MP Alistair Carmichael has again moved to reassure concerned islanders that the rural postal service will be protected following the partial sell-off of Royal Mail.
The coalition government last week unveiled plans for a £3 billion privatisation in the next six weeks. In response, it is expected Royal Mail staff will launch a rolling programme of strike action.
At least half of the 497-year-old state-run service is to be sold off in the face of widespread public opposition. Several national polls suggest around two-thirds of UK voters are against privatisation, with discontent strongest in the countryside.
Ministers insist that the universal, six-day service to every letterbox in the country is protected until at least 2021.
Any change before then requires a resolution in the House of Commons and the House of Lords. But trade unions fear that, post-privatisation, shareholders will push for the requirement to be watered down.
Last month the CWU union said communities such as Shetland would be “the ones hurt hardest” by privatisation of one of the UK’s last remaining public utilities.
CWU Grampian and Shetland representative Alan Robertson said: “The privateers are not interested in the workforce. They’d come in and cherry-pick. They don’t want to go to Shetland or the Outer Hebrides six days a week.”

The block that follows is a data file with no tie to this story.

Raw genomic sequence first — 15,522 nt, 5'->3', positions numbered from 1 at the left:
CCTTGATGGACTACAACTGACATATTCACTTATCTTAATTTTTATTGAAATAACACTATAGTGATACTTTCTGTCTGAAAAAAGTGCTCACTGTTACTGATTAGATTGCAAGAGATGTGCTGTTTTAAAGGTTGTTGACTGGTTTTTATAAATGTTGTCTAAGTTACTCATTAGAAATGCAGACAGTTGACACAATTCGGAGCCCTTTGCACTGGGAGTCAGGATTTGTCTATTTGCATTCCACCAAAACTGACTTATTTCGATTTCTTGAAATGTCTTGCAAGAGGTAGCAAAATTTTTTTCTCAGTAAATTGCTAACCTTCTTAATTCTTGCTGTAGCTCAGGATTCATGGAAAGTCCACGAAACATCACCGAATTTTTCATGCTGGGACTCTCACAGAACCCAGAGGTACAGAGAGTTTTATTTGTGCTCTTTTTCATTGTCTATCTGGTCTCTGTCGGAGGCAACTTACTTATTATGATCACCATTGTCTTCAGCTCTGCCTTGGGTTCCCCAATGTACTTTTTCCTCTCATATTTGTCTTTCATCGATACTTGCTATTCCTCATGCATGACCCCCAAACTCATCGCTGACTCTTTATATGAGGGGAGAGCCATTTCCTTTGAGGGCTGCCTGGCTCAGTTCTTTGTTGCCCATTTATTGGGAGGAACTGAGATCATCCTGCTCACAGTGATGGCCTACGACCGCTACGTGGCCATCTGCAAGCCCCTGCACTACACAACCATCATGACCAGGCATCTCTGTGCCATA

Mr Carmichael acknowledged he had received “a fair amount” of correspondence from Shetlanders worried about the future of the rural post.
But he believes a lot of that emanates from people reading “scare stories”, suggesting some political interests “invent difficulties for the sake of causing anxiety”.
He said he had received a “fair amount” of constituents’ letters, “because people pick up papers and see this will be the end of this, that and the other,” Mr Carmichael told The Shetland Times.
“I’ve been engaged in this issue for the last 12 years and if I thought that the model that’s being provided was one that was going to be a threat to the service, there’s no way I’d support it.
“The important thing is that you preserve the universal service, which is the daily delivery to every door in the country, and the safeguards that have been put into the last postal services act do exactly that.
“I’m more concerned about the quality of the service that is provided rather than who owns it or is provider of the service.”
Mr Carmichael said he understood the appeal of finding “some other way” to modernise Royal Mail within public ownership.
But he said an “enormous” pension fund deficit and the need for Royal Mail to compete for contracts against big Dutch and German postal companies made privatisation unavoidable.
“What doesn’t seem to be understood, deliberately or otherwise, is that just leaving things as they are brings enormous risks both to the pensions of postal workers and to the universal service as well,” he said.
“If you’re going to be serious about it, given that you’ve opened up your market completely, which was something I opposed quite vigorously, then I think this just becomes inevitable.”